Maximilian Bircher-Benner

Maximilian Oskar Bircher-Benner (August 22, 1867January 24, 1939) was a Swiss physician and a pioneer in nutritional research. At his sanatorium in Zürich, a balanced diet of raw vegetables and fruit was used as a means to heal patients, contrary to the beliefs commonly held at the end of the 19th century.

He is best known for the invention of the muesli cereal, although his invention differs significantly from what is today known as muesli', and in Switzerland specifically as 'Bircher Müsli.

Bircher-Benner changed the eating habits of the late 19th century: Instead of much meat and white bread, he postulated eating fruit, vegetables and nuts. His ideas included not only controlled nutrition, but also spartan physical discipline. At his Zurich sanatorium off Bircher-Benner-Platz, the patients had to follow a somewhat monastic daily schedule including early bedtime (21:00), physical training and active gardening work. His theory of life was based on harmony between the human being and nature. Some of his ideas originate from observing the daily life of shepherds in the Swiss Alps, who lived a notably simple, but healthy life.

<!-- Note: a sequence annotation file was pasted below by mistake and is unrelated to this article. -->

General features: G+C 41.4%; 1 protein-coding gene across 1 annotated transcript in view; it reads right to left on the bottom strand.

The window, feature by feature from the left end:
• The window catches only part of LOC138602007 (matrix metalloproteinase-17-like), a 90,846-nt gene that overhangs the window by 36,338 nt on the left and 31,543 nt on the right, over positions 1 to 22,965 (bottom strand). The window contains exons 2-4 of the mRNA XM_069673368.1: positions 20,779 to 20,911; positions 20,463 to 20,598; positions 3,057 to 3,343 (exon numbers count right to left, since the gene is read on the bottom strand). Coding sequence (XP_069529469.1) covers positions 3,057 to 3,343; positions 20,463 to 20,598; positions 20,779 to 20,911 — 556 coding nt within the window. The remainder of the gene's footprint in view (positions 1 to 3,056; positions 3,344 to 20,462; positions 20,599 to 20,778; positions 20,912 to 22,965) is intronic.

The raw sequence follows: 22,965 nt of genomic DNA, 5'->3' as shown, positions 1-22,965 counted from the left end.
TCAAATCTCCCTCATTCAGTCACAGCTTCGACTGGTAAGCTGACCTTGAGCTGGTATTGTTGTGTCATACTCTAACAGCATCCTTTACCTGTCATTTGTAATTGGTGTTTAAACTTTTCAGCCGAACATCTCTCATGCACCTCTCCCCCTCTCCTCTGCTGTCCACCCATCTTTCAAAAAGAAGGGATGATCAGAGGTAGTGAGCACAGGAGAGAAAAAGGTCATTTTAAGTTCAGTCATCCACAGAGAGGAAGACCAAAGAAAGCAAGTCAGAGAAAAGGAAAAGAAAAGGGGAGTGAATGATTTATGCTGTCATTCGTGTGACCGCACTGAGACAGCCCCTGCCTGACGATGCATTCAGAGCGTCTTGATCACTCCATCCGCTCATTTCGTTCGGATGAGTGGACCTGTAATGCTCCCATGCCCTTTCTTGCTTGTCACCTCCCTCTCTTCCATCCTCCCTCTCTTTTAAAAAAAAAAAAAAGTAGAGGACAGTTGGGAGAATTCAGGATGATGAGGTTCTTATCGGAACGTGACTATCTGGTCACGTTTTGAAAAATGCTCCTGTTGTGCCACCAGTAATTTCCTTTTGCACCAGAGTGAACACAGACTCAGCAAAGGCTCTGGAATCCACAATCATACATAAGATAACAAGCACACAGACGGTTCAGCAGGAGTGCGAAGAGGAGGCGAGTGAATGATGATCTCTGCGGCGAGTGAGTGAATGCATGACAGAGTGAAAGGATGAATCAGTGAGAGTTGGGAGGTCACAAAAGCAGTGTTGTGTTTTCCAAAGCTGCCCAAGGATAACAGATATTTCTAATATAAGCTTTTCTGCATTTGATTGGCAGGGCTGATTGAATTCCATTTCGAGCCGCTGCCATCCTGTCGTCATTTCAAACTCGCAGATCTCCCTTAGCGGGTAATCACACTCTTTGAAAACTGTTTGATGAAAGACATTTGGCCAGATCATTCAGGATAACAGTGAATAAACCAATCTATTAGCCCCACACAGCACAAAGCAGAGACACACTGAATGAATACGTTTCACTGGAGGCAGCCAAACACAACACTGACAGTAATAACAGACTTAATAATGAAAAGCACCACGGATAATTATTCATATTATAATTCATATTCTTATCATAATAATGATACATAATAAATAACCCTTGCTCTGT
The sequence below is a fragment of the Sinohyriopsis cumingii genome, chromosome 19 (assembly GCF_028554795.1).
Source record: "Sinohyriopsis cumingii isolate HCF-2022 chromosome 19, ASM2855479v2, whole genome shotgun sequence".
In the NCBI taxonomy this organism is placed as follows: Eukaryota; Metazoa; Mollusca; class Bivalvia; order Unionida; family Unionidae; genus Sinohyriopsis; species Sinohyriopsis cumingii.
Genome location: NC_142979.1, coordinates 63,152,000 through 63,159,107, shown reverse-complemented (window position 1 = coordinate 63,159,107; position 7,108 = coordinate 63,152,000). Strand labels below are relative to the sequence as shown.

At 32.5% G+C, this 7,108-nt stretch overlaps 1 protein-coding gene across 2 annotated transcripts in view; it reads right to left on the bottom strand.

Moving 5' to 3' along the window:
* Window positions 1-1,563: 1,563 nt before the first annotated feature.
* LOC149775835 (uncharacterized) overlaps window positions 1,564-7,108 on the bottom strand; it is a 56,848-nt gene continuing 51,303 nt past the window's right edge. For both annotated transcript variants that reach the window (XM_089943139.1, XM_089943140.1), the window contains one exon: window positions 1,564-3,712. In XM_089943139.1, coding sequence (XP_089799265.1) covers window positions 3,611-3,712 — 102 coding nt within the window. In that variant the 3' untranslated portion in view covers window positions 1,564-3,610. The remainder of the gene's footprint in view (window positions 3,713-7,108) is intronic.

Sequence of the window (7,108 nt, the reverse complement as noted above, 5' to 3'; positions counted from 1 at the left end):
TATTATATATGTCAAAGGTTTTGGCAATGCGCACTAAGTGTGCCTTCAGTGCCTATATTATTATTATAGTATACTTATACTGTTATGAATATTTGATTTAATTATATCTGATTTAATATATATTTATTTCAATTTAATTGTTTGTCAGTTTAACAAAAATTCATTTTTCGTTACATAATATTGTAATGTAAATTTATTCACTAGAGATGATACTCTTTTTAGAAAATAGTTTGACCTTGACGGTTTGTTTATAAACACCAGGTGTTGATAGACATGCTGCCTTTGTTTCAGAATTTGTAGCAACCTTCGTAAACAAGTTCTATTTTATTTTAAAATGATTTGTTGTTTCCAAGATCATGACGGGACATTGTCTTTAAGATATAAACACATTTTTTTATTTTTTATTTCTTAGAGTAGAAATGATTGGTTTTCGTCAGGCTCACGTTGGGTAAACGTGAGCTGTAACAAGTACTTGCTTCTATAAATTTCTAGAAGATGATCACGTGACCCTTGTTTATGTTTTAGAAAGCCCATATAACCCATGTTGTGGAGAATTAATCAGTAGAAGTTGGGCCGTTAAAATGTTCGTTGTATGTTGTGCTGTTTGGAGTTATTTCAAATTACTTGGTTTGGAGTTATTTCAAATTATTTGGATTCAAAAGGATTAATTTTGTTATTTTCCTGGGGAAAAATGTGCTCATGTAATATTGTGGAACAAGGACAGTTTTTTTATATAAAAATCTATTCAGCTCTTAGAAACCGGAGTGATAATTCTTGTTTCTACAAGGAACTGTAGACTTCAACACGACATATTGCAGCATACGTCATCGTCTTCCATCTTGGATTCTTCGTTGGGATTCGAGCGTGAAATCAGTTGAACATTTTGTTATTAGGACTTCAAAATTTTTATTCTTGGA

In the late 20th century, after closure of the sanatorium, it was briefly a student hostel. It has since been bought up by Zurich Financial Services, and is now known as the Zurich Development Center, and is used for various executive training purposes. The Center also houses an extensive private art collection.

In parallel to Bircher-Benner in Europe, John Harvey Kellogg worked in the U.S. and followed another, but somehow similar theory of the healthy diet.

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